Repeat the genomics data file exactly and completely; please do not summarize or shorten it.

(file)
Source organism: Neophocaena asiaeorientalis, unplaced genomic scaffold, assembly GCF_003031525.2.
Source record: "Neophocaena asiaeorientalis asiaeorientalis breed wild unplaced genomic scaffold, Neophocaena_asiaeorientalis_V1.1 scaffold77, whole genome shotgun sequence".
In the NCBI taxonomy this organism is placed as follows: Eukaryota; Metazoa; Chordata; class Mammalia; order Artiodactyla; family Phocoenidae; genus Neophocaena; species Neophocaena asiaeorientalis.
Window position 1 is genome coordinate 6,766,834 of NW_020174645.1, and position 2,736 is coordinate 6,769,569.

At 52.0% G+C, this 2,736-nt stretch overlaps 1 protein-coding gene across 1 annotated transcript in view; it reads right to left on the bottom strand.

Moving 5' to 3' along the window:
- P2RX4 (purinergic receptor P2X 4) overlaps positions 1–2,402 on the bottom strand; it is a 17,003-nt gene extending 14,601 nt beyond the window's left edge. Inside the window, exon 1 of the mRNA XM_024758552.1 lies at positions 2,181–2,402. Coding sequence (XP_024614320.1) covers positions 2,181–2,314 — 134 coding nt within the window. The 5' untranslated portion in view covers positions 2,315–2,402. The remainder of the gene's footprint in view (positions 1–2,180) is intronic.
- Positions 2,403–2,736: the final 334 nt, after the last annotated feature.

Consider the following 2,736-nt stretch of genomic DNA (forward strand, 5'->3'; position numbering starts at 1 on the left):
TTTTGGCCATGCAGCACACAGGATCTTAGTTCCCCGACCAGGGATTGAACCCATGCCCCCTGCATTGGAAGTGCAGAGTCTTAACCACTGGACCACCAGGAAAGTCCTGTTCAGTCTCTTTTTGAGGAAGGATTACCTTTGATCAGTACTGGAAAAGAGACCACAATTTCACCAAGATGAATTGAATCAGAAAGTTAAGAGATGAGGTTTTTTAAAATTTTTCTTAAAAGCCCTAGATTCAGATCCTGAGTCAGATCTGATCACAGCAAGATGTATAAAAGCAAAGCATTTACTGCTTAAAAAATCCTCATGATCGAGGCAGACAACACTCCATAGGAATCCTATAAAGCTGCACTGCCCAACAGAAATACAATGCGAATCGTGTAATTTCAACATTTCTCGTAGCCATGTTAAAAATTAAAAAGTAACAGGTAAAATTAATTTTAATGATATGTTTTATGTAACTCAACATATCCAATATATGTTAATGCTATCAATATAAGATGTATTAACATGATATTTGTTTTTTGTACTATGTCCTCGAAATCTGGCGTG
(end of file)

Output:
Source organism: Neophocaena asiaeorientalis, unplaced genomic scaffold, assembly GCF_003031525.2.
Source record: "Neophocaena asiaeorientalis asiaeorientalis breed wild unplaced genomic scaffold, Neophocaena_asiaeorientalis_V1.1 scaffold77, whole genome shotgun sequence".
In the NCBI taxonomy this organism is placed as follows: Eukaryota; Metazoa; Chordata; class Mammalia; order Artiodactyla; family Phocoenidae; genus Neophocaena; species Neophocaena asiaeorientalis.
Window position 1 is genome coordinate 6,766,834 of NW_020174645.1, and position 2,736 is coordinate 6,769,569.

At 52.0% G+C, this 2,736-nt stretch overlaps 1 protein-coding gene across 1 annotated transcript in view; it reads right to left on the bottom strand.

Moving 5' to 3' along the window:
- P2RX4 (purinergic receptor P2X 4) overlaps positions 1–2,402 on the bottom strand; it is a 17,003-nt gene extending 14,601 nt beyond the window's left edge. Inside the window, exon 1 of the mRNA XM_024758552.1 lies at positions 2,181–2,402. Coding sequence (XP_024614320.1) covers positions 2,181–2,314 — 134 coding nt within the window. The 5' untranslated portion in view covers positions 2,315–2,402. The remainder of the gene's footprint in view (positions 1–2,180) is intronic.
- Positions 2,403–2,736: the final 334 nt, after the last annotated feature.

Consider the following 2,736-nt stretch of genomic DNA (forward strand, 5'->3'; position numbering starts at 1 on the left):
TTTTGGCCATGCAGCACACAGGATCTTAGTTCCCCGACCAGGGATTGAACCCATGCCCCCTGCATTGGAAGTGCAGAGTCTTAACCACTGGACCACCAGGAAAGTCCTGTTCAGTCTCTTTTTGAGGAAGGATTACCTTTGATCAGTACTGGAAAAGAGACCACAATTTCACCAAGATGAATTGAATCAGAAAGTTAAGAGATGAGGTTTTTTAAAATTTTTCTTAAAAGCCCTAGATTCAGATCCTGAGTCAGATCTGATCACAGCAAGATGTATAAAAGCAAAGCATTTACTGCTTAAAAAATCCTCATGATCGAGGCAGACAACACTCCATAGGAATCCTATAAAGCTGCACTGCCCAACAGAAATACAATGCGAATCGTGTAATTTCAACATTTCTCGTAGCCATGTTAAAAATTAAAAAGTAACAGGTAAAATTAATTTTAATGATATGTTTTATGTAACTCAACATATCCAATATATGTTAATGCTATCAATATAAGATGTATTAACATGATATTTGTTTTTTGTACTATGTCCTCGAAATCTGGCGTG